Given its potential to provide a significant amount of cash and job opportunities, tourism has gained widespread recognition as a significant business in the district. The socioeconomic environment of the district is directly impacted by this industry. Many people working in adjacent industries like transportation, lodging and catering, cottage industry, etc., find work in the tourism business. The rural communities’ economies are boosted by tourism.
Since it first opened to tourists in 1974, Leh has seen an increase in the number of travelers drawn to it by its scenery, culture, traditional surroundings, etc. It also still has a lot of room for adventurous travel.
10 days / from INR 10000
Leh is well-known among travellers worldwide and receives a significant influx of visitors from both domestic and foreign countries. Therefore, tourism serves as the region’s economic foundation. Because of this, there are many hotels, guest homes, and taxis in Leh. Leh has 250 hotels and guesthouses of all kinds.
Among the most visited monasteries in Ladakh, Hemis, Alchi, Lamayuru, Shey, and Thiksay draw both domestic and foreign tourists. The world’s highest motorable road, Khardongla (18350 feet), and Pangong Lake (half of which is in China) are the primary draws for local tourists, although monasteries and mountains are more appealing to foreign visitors.
The Ministry of Home Affairs of the Indian government recently designated further Ladakh regions open to foreign tourism. These regions are among Himalayan Panorama’s standout features. It may become yet another travel destination for people throughout the world. These regions are more distinctive in terms of adventure and cultural tourism. However, the Indian government limited traffic flow on seven distinct tour circuits to the newly-declared Khaltse, Nubra, and Nyoma Sub-Divisions. The minimum amount of time needed to visit these places shouldn’t be less than seven days. These circuits are sketched and individually discussed here in order to make them easier to grasp.
Khaltse Sub-Division (Drokhpa Area):
And vice versa, Khaltsi-Dumkhar-Skurbuchan-Hanudo-Bima-Dha-Garkon-Batalik-Silmo-Kargil.
The Tour Circuits have identified the Drogpa regions. Foreign visitors are welcome to visit any of India’s five Drogpa villages. The villages of Dha Biama, Darchigs, Garkon, and Batalik—completely occupied by the last remaining Dards in the District—are the primary draws in these locations. The Dards are said to be the final Aryan group to remain in the Indus Valley. These towns are very significant in anthropology and ethnography. The most well-known event in this region is Chhopo sRubla, or harvest festivities. The Drogpa year, when everyone from these villages comes out to celebrate the festivities dressed in their vibrant traditional attire, is regarded as one of the rarest and most exciting times of the year.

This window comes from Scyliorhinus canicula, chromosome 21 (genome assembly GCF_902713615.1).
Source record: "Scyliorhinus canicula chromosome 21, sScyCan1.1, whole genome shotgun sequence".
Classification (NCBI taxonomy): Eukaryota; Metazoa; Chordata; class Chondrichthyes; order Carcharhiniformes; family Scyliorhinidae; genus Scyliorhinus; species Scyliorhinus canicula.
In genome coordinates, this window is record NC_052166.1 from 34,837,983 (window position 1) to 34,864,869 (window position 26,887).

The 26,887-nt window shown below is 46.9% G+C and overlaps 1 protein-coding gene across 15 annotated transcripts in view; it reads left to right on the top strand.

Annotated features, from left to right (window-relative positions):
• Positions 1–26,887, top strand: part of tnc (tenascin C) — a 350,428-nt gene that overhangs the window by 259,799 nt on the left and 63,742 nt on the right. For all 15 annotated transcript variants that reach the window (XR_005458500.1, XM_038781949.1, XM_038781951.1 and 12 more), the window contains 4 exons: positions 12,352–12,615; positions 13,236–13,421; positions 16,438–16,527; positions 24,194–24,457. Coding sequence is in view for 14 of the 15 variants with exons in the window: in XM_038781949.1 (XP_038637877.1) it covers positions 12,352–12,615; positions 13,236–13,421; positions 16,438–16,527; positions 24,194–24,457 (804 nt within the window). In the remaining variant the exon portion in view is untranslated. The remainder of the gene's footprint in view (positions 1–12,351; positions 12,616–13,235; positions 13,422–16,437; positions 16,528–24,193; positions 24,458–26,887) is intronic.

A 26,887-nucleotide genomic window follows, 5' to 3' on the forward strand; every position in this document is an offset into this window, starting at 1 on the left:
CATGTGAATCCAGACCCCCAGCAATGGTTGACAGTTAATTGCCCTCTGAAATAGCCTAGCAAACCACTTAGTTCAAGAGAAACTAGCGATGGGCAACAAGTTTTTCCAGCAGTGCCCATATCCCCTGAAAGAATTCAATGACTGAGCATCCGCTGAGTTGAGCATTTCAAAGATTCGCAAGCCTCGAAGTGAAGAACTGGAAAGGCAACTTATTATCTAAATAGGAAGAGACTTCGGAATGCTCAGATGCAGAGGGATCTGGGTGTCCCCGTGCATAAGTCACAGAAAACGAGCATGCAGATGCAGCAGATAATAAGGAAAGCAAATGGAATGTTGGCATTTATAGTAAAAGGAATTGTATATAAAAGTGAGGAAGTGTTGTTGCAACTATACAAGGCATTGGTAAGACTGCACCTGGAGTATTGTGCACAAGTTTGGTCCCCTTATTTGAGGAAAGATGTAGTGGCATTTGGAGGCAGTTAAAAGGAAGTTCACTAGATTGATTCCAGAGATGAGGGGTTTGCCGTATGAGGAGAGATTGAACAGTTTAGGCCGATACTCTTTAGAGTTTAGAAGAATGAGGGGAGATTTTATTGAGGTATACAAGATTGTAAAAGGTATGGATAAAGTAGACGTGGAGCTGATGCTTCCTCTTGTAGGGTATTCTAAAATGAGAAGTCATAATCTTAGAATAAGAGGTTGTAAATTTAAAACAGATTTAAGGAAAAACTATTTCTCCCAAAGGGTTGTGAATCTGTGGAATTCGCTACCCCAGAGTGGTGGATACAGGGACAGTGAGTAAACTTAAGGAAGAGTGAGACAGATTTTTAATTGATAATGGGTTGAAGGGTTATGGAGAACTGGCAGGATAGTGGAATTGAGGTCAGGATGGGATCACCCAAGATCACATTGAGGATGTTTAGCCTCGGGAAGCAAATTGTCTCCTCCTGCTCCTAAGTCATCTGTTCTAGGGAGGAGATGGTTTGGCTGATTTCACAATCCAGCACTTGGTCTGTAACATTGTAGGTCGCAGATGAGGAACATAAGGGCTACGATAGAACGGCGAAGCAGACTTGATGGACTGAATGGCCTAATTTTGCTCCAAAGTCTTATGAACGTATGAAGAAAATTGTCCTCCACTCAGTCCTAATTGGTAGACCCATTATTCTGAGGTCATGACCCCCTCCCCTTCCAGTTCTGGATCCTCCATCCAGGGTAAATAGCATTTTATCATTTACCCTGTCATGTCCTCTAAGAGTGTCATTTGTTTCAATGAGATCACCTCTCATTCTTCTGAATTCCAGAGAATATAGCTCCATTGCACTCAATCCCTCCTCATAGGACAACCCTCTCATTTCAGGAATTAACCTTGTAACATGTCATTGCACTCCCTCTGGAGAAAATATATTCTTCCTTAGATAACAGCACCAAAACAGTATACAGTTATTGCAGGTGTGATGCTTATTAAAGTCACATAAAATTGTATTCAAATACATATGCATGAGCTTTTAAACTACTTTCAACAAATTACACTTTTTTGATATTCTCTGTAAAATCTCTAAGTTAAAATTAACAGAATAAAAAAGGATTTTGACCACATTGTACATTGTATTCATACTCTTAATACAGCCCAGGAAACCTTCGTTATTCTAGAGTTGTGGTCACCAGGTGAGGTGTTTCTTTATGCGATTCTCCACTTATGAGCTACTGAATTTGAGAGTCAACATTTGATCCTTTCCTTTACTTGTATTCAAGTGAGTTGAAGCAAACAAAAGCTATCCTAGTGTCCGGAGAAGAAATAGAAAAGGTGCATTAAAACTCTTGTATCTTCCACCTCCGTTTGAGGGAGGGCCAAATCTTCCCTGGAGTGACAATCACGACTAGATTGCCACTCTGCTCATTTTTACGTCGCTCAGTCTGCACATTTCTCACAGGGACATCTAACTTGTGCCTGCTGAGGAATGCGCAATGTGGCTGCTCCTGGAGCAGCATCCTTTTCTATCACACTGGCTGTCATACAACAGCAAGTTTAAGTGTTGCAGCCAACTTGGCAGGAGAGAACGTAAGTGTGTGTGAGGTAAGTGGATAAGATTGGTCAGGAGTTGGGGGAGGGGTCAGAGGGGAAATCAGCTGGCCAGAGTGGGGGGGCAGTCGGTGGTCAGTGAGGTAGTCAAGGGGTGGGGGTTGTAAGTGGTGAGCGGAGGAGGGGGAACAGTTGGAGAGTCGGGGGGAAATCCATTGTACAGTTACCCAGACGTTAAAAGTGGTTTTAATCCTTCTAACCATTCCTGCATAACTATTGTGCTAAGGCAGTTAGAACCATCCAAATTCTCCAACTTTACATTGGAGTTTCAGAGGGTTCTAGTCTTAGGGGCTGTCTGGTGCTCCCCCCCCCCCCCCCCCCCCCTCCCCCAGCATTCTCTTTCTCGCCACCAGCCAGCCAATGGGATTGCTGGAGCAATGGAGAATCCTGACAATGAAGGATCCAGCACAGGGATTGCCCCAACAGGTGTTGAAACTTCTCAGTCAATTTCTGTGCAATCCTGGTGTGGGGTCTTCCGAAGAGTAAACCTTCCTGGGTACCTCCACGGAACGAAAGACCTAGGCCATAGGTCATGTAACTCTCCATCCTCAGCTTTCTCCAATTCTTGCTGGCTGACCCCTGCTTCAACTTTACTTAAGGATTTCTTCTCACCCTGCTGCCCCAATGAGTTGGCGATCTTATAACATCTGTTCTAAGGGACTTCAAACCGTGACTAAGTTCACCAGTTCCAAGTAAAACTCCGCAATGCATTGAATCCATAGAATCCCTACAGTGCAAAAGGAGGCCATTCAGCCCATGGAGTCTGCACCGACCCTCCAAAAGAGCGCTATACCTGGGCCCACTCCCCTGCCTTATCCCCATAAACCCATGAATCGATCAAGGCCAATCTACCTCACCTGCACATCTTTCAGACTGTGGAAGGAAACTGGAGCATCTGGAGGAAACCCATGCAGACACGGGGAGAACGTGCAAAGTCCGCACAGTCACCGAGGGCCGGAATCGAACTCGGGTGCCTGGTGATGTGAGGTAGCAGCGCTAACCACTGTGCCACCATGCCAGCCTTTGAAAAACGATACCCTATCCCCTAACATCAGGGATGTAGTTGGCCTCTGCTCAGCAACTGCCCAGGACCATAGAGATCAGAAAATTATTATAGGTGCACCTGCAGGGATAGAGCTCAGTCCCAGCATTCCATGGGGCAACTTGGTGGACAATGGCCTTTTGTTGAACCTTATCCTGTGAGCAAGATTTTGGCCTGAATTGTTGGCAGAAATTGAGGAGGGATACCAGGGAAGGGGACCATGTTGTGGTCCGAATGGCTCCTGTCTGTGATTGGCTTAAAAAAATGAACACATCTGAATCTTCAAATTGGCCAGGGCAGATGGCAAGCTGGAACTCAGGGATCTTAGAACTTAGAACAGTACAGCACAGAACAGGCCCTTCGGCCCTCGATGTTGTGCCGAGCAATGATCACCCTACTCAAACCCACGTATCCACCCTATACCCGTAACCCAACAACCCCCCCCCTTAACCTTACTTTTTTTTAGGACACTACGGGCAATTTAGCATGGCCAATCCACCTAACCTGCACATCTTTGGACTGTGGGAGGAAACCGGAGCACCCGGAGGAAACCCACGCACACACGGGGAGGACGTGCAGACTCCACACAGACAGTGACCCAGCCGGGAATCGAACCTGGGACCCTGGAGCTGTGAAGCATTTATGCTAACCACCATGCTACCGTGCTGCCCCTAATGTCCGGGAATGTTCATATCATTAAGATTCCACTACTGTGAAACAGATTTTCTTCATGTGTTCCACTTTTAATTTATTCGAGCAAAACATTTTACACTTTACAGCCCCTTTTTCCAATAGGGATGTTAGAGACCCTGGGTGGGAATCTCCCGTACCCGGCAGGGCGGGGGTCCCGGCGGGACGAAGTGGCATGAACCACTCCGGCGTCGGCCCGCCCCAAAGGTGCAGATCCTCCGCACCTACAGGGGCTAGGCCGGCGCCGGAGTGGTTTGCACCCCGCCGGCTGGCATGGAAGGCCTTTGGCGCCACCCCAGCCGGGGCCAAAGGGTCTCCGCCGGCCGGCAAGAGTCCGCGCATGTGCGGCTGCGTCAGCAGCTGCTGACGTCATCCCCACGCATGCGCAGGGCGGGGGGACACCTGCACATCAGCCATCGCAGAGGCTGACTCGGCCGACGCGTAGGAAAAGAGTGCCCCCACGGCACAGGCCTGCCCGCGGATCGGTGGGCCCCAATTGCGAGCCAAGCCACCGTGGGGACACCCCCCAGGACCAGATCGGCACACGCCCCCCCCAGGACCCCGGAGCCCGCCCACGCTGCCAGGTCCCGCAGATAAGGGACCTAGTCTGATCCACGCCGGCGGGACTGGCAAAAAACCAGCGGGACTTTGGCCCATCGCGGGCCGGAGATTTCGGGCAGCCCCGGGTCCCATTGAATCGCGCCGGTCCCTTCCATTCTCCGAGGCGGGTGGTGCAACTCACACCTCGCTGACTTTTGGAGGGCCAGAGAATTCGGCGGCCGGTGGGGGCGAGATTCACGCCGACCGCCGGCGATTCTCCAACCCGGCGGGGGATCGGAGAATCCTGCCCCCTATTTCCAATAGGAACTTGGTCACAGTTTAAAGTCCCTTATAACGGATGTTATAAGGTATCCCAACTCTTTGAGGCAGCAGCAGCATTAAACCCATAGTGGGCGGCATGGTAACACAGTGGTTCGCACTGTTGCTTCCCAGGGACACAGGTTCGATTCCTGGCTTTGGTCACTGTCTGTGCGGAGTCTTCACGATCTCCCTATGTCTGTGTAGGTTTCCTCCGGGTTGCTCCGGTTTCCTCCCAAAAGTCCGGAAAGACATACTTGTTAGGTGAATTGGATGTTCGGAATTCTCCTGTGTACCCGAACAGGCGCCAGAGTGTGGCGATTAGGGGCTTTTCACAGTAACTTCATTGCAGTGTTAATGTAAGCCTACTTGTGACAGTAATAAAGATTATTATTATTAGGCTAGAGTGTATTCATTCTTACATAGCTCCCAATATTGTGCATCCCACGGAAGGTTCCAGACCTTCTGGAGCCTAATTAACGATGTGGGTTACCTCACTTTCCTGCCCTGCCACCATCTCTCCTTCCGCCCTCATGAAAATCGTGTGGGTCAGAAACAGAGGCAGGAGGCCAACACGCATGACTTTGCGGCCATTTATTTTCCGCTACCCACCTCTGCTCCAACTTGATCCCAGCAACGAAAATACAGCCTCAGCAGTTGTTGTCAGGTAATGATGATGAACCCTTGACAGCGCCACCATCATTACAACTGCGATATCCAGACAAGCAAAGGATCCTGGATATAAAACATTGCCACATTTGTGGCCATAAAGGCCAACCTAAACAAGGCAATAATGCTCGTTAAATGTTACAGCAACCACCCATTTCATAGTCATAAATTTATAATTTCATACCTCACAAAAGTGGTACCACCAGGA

Changthang (Nyoma Division):
Tourists must only follow the designated tour circuits; this is a requirement on the part of tour operators and other organisations involved in the organised trip. They must scrupulously abide by the government-mandated dos and don’ts. In terms of scenic beauty, brackish lakes, and wildlife, the highland plateaus of Changthang in the Nyoma Sub-Division may be the most alluring places in the District. The expansive meadows with their calmly running streams and lakes surrounded by brilliantly coloured mountains are unlike anything a visitor would see anywhere in India.
This lake is located 150 kilometres over Changla Pass from Leh at an elevation of 14,100 feet in the Eastern part of Ladakh (17,000ft.). One of the biggest and most exquisite naturally occurring brackish lakes in the nation is this one.
This lake is located in the southernmost region of Ladakh at a height of 15,000 feet above sea level, 240 kilometres from Leh. It has significant mineral reserves and is fashioned like a pearl. The settlement of Korzok is located on the lake’s south-western shore. The most notable aspects of this region are Korzok Gonpa and its nomadic residents.
The highest motorable route in Nubra, the Khardongla pass (18,380 feet), as well as the beautiful peaks, glaciers, and charming valleys and settlements, are its main draws. Tourists may also enjoy sunbathing in the sand dunes at Hunder, river rafting, exploring Diskit and Samstanling Gonpa, Panamik Hot Springs, double-humped camel safaris, and trekking. The valley of orchards and flowers, or Ldumra, is the most common name for this region. It is located in the northern Himalayas, between the Karakoram and Ladakh mountains. The average elevation of Nubra is around 10,000 feet above sea level. The region’s climate is mild, the soil is very fertile, and the vegetation is comparatively denser than in other parts of Ladakh.
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